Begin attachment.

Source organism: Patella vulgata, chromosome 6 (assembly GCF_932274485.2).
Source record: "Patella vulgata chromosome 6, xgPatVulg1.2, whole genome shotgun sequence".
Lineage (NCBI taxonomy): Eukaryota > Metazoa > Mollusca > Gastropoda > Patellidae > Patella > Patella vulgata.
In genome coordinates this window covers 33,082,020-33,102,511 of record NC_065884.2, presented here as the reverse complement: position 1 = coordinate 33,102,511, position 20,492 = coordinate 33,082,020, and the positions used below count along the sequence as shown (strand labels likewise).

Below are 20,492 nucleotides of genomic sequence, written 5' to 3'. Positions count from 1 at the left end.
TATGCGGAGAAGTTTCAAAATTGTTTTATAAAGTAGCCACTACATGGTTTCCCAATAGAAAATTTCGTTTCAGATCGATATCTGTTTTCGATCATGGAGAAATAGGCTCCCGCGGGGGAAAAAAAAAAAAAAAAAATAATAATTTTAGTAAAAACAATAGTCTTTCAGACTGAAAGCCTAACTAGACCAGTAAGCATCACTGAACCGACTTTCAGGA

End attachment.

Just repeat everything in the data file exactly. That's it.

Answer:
Source organism: Patella vulgata, chromosome 6 (assembly GCF_932274485.2).
Source record: "Patella vulgata chromosome 6, xgPatVulg1.2, whole genome shotgun sequence".
Lineage (NCBI taxonomy): Eukaryota > Metazoa > Mollusca > Gastropoda > Patellidae > Patella > Patella vulgata.
In genome coordinates this window covers 33,082,020-33,102,511 of record NC_065884.2, presented here as the reverse complement: position 1 = coordinate 33,102,511, position 20,492 = coordinate 33,082,020, and the positions used below count along the sequence as shown (strand labels likewise).

Below are 20,492 nucleotides of genomic sequence, written 5' to 3'. Positions count from 1 at the left end.
TATGCGGAGAAGTTTCAAAATTGTTTTATAAAGTAGCCACTACATGGTTTCCCAATAGAAAATTTCGTTTCAGATCGATATCTGTTTTCGATCATGGAGAAATAGGCTCCCGCGGGGGAAAAAAAAAAAAAAAAAATAATAATTTTAGTAAAAACAATAGTCTTTCAGACTGAAAGCCTAACTAGACCAGTAAGCATCACTGAACCGACTTTCAGGA